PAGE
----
Welcome the latest of NotGraphs’ award-winning series of crossbrand edutainment, wherein we consider the life works of an Important Historical Figure and examine, through careful research and analysis, what kind of manager that man would make. Today’s selection: the underrated twentieth-century French antihero, Phillipe Pétain.
Pétain rose from relative anonymity to become Commander-in-Chief of the French Army during the later stages of the First World War, primarily because he alone among his peers showed a hesitance to hurl his soldiers endlessly into mustard gas-coated barbed wire. He emerged from the War a hero on the scale of Eisenhower, only to end his life thirty years later in disgrace and exile.
Strategic Tendencies: Pétain was very much of the Earl Weaver school of warfare; he was preferred to wait for the three-run home run, saving up his offensives until he was assured of victory rather than dashing forward at the slightest opportunity. He was the sort of man who would hate to make outs on the basepaths. At the same time, the sacrifice bunt would play right into Pétain’s strong sense of nationalism, and of putting one’s country before one’s own happiness.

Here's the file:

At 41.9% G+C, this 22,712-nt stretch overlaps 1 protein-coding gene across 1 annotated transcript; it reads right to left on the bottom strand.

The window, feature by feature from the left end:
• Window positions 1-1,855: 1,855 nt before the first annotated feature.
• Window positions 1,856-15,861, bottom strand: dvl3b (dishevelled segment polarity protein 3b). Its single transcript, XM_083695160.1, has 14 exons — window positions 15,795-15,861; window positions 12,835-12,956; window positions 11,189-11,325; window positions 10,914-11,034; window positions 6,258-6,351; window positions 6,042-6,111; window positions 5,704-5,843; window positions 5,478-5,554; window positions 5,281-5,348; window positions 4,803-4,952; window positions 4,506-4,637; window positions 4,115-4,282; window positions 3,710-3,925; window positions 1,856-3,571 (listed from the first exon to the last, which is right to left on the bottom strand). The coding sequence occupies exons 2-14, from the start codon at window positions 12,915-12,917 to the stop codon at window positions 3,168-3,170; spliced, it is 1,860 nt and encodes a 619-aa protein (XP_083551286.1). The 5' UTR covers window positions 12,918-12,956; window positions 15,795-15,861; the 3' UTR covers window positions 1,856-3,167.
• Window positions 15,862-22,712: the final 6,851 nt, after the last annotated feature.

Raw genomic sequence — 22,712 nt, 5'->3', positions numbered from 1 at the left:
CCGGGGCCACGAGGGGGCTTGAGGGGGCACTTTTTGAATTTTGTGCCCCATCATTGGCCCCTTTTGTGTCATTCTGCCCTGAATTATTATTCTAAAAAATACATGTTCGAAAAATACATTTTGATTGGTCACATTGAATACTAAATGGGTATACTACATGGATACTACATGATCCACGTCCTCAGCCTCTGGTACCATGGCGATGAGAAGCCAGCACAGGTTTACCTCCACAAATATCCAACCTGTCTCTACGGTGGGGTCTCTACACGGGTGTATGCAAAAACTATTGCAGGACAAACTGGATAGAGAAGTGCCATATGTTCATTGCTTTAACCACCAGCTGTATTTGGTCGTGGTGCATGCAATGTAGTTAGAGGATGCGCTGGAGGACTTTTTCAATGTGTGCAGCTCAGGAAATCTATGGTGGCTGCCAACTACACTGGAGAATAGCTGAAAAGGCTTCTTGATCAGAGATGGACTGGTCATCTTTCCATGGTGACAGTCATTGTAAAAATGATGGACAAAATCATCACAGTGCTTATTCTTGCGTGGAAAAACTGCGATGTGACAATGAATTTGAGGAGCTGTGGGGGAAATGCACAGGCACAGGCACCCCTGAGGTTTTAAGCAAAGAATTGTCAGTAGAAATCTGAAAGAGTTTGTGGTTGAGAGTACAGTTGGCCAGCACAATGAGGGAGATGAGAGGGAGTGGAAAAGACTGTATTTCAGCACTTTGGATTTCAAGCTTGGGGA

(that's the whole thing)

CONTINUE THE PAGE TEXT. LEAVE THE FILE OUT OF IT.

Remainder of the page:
Defensive Philosophy: For aesthetic reasons alone, Pétain would never employ the shift.
Roster Construction: Pétain was alone among his colleagues for understanding the physical and psychological strain of the front lines. He instituted a policy of rotating soldiers away from the font on a two-week cycle, and by this logic would probably be averse to overworking young pitchers or overusing setup men over the summer months.
Chemistry and Leadership: There’s little question that Pétain would be loved by the general fanbase. But his age, womanizing, temper, manners, anti-Semitism, fascist leanings, and his willingness to cooperate with Hitler would probably cause him to lose the clubhouse.
Best Fit: Miami Marlins
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